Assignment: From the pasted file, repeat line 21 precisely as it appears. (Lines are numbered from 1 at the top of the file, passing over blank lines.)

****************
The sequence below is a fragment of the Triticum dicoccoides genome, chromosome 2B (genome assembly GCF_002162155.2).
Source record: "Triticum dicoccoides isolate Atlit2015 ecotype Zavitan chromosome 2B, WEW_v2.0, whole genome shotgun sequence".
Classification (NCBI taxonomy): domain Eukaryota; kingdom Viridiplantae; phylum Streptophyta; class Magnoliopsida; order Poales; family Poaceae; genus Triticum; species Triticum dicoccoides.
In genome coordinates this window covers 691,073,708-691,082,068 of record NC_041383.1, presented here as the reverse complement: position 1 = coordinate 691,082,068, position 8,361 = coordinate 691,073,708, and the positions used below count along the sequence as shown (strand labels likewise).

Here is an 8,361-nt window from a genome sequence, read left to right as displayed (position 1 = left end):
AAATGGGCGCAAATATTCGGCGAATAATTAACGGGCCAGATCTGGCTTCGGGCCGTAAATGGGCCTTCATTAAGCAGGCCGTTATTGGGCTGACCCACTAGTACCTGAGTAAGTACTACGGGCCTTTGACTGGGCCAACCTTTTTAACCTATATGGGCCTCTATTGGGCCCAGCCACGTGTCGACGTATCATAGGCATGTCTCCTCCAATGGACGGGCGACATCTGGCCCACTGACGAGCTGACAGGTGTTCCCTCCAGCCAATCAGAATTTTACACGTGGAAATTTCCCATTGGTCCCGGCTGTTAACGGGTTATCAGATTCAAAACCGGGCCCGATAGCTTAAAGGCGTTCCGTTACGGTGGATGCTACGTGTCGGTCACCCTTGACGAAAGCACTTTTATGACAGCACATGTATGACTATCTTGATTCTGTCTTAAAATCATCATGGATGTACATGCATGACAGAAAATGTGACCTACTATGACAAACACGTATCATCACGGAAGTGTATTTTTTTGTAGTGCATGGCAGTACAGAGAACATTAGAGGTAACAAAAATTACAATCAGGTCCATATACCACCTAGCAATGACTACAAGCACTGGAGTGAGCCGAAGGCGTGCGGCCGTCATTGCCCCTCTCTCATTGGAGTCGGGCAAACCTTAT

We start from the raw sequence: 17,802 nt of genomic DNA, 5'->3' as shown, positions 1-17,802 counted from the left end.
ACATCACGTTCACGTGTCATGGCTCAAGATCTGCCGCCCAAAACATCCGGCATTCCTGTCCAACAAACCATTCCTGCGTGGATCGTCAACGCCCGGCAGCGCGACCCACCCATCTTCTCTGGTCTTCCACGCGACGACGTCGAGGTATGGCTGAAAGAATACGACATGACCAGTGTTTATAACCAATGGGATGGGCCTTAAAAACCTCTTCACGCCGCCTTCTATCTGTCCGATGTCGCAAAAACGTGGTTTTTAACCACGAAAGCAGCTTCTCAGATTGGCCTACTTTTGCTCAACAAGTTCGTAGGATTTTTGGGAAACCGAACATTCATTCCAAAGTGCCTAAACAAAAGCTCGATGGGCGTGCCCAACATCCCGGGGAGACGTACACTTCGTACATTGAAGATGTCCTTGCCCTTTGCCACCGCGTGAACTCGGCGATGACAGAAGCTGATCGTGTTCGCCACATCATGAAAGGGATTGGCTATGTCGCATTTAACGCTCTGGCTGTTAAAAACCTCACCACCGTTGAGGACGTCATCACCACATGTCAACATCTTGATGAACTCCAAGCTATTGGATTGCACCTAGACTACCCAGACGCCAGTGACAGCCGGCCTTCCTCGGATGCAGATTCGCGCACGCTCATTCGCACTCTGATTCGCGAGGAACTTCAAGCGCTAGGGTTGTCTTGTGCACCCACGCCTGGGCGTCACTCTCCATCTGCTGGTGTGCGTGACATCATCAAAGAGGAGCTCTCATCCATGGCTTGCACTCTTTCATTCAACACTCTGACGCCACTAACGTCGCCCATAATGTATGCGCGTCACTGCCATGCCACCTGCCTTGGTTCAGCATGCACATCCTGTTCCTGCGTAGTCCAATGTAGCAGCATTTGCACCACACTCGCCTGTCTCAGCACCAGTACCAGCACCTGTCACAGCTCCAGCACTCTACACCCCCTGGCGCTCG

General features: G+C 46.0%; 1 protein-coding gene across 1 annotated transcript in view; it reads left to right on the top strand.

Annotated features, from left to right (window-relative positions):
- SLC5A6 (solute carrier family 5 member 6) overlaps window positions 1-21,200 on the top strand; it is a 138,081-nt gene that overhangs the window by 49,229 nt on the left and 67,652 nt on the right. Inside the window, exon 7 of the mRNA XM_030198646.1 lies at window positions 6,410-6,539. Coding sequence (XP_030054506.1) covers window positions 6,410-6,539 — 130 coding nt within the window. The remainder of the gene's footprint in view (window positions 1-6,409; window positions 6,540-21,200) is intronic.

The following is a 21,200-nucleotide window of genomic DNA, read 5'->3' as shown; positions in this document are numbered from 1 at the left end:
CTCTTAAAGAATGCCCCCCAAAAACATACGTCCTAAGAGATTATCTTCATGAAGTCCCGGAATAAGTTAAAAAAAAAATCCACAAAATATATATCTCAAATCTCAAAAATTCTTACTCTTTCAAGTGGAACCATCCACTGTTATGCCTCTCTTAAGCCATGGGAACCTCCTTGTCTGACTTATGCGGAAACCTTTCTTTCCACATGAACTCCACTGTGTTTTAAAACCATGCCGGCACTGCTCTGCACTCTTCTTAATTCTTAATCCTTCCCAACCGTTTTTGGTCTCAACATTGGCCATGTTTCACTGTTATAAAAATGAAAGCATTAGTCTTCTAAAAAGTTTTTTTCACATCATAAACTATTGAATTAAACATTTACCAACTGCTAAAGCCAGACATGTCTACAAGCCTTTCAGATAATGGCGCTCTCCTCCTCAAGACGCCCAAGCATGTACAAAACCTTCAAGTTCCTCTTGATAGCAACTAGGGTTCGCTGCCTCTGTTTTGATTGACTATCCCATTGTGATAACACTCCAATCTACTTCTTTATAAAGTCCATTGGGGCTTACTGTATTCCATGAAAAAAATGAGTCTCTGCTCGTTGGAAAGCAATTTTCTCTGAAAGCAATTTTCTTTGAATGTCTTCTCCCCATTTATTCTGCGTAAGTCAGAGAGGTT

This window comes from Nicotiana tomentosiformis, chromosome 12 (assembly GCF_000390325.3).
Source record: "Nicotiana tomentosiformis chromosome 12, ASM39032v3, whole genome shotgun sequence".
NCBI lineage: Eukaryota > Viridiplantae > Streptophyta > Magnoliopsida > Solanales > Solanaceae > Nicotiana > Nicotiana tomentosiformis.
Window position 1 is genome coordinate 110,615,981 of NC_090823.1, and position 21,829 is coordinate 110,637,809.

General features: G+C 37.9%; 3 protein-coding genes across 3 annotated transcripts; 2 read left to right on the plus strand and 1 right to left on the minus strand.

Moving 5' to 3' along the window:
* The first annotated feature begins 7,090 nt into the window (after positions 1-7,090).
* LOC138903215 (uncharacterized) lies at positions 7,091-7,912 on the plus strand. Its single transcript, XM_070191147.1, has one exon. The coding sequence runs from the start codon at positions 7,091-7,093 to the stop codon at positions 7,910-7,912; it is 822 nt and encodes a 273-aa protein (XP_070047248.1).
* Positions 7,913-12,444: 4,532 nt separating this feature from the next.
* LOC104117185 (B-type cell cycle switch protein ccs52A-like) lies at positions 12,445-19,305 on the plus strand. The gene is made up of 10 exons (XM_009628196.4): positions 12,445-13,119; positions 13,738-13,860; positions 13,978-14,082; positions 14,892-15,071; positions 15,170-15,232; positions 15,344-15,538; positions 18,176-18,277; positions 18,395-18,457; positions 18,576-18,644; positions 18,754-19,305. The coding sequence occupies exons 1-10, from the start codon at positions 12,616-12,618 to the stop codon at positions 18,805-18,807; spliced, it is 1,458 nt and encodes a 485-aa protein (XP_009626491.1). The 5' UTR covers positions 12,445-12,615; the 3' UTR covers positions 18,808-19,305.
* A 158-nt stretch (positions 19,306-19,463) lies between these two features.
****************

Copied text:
* LOC138903215 (uncharacterized) lies at positions 7,091-7,912 on the plus strand. Its single transcript, XM_070191147.1, has one exon. The coding sequence runs from the start codon at positions 7,091-7,093 to the stop codon at positions 7,910-7,912; it is 822 nt and encodes a 273-aa protein (XP_070047248.1).